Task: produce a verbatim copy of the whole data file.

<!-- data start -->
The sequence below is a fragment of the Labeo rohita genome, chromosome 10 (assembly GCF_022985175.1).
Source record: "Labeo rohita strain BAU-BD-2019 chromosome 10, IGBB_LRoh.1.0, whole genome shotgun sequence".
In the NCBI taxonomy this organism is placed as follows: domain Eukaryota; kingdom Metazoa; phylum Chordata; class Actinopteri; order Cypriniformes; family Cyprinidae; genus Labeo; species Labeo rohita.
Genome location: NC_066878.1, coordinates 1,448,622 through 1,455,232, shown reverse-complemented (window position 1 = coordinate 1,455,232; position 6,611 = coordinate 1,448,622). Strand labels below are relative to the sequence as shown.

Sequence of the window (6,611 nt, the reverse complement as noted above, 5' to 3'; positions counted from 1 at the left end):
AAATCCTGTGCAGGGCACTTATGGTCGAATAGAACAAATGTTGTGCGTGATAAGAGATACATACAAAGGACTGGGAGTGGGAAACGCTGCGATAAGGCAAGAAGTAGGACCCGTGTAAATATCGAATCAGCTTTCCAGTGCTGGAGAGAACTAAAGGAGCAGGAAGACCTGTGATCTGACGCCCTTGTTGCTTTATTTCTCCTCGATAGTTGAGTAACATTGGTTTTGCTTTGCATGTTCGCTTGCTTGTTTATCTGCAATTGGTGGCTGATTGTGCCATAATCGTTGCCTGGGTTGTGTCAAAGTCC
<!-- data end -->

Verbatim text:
The sequence below is a fragment of the Labeo rohita genome, chromosome 10 (assembly GCF_022985175.1).
Source record: "Labeo rohita strain BAU-BD-2019 chromosome 10, IGBB_LRoh.1.0, whole genome shotgun sequence".
In the NCBI taxonomy this organism is placed as follows: domain Eukaryota; kingdom Metazoa; phylum Chordata; class Actinopteri; order Cypriniformes; family Cyprinidae; genus Labeo; species Labeo rohita.
Genome location: NC_066878.1, coordinates 1,448,622 through 1,455,232, shown reverse-complemented (window position 1 = coordinate 1,455,232; position 6,611 = coordinate 1,448,622). Strand labels below are relative to the sequence as shown.

Sequence of the window (6,611 nt, the reverse complement as noted above, 5' to 3'; positions counted from 1 at the left end):
AAATCCTGTGCAGGGCACTTATGGTCGAATAGAACAAATGTTGTGCGTGATAAGAGATACATACAAAGGACTGGGAGTGGGAAACGCTGCGATAAGGCAAGAAGTAGGACCCGTGTAAATATCGAATCAGCTTTCCAGTGCTGGAGAGAACTAAAGGAGCAGGAAGACCTGTGATCTGACGCCCTTGTTGCTTTATTTCTCCTCGATAGTTGAGTAACATTGGTTTTGCTTTGCATGTTCGCTTGCTTGTTTATCTGCAATTGGTGGCTGATTGTGCCATAATCGTTGCCTGGGTTGTGTCAAAGTCC